After getting our expected telling off for being late for dinner, we were soon out to enjoy the Teuven nightlife again, doing the same routine as the previous night - old Westvleteren 6s at Moeder de Gans then over to the rockin' Café Modern for a night cap.

Sunday

After a quick coffee stop at Berry in Aubel - a very good locals café with about 40 beers, we were soon down at the Grand Prix, where once more I failed to see Herr Schumacher win a race…..

Made a very quick getaway, missed all the traffic and were soon heading for Gent without delay. Just one quick stop on the way - a Bob tick at In de Molen, Bierbeek, and we were soon sitting in Zwarte Fles, Zwijnaarde (Gent suburb) by 6.30pm. Beer list here is about 85 with many good beers, including St Bernardus, Witkap, Ename, Oerbier and Gentse Tripel. Very impressive food and we will eat here again. Stoofvlees was on the menu for me! St Bernardus Prior and a free De Koninck went down well with dinner.

Up to the centre of Gent for our hotel, the wonderful Erasmus, which we would recommend to anyone - all beams, impressive furnishings, and a superb location right in the centre of town. After checking in we were soon ensconced at Het Waterhuis, where we spent the remainder of the evening. As usual, the beer list was seriously impressive, and I had an XX Bitter, a Guldenberg, a Floreffe Dubbel, a De Cam Gueuze and the rarely seen Ambiorix made it a superb evening in a superb venue. Only disappointment was that Achel Extra was listed but not available when we requested it, also no Westvleterens either.

We rounded off the night at Pol's genever bar on the terrace, superb as usual.

Monday

For lunch we headed over to the excellent addition to the Gent beer scene: Deus, which has a very good quality beer list of around 200 beers. The food is also excellent, particularly the pasta dishes. Shame about the two blokes sitting 3 feet from us who smoked 8 Gauloises between them in half an hour, in relay fashion, all over us, while we were eating.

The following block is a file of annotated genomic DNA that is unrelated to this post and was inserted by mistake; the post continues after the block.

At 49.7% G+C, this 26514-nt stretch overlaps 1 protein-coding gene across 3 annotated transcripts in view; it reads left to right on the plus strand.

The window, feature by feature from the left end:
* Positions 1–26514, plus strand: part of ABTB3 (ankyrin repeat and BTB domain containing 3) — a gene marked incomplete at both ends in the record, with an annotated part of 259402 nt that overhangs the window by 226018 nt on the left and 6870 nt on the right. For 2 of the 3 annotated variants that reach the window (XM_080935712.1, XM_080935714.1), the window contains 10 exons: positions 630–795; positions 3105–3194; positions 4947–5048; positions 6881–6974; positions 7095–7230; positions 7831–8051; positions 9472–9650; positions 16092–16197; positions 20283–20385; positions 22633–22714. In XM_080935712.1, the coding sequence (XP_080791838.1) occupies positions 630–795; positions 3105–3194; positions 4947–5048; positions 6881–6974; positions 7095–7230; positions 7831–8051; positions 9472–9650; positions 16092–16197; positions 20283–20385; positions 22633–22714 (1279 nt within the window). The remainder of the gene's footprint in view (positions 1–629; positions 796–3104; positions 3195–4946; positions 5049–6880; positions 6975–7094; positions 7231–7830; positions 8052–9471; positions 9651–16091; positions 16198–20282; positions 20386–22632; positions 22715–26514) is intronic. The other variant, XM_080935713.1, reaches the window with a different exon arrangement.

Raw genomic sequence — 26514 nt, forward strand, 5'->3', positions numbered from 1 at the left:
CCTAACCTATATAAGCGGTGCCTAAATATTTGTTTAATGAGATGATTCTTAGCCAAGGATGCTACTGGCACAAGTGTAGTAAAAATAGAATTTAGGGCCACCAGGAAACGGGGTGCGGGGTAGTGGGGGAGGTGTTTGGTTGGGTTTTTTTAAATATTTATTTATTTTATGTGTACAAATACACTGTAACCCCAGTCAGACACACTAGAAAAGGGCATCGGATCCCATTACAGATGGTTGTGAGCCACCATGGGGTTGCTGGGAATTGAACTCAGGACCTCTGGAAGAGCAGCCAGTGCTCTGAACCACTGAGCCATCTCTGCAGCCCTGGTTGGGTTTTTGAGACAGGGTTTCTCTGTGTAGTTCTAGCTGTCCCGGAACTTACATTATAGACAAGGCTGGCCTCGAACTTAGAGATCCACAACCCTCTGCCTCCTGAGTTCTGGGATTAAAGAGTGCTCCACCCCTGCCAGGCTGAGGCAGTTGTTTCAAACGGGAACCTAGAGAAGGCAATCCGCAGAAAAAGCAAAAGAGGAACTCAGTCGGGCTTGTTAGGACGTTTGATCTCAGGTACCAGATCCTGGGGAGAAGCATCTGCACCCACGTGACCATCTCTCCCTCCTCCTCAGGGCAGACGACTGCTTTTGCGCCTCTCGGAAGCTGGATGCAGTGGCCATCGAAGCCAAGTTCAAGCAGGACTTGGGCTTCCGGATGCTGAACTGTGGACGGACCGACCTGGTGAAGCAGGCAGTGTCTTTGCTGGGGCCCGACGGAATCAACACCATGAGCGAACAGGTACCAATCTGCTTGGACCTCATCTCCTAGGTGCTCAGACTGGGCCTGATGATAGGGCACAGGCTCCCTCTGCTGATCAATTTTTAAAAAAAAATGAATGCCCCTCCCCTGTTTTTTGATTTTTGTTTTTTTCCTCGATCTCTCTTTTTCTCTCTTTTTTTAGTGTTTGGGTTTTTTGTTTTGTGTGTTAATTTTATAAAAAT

From here we headed to St Pieters station where our afternoon excursion via train started. First we headed to Wetteren to visit Andre Paeleman's bar at the Warande complex. Sadly, it was closed. I had emailed them to check the opening hours, but didn't get a reply. I had also checked their website, which apparently was way out of date. The hours had changed completely, so we had no option but to start the walk back to the station.

Hopping just one stop up the line, we went instead to Schellebelle and the bar in the centre of the village called 't Veer, with just under 100 beers. Its quite a safe list but they do serve a superb 'special' from Andre Paeleman, which was so good that I forgave him for not answering my emails, completely changing the opening hours and being shut when we wanted to get into Warande. The beer was called Dubbel Bruin Bellebier and was one of 3 Bellebiers that I believe is a special seasonal beer, and not just something for 't Veer. Anyway, it was superb, especially as it was my free Bob beer. We enjoyed our time at 't Veer and the owner - Joris Bossaer - is a really decent young guy who is really putting a lot of effort into running a good bar.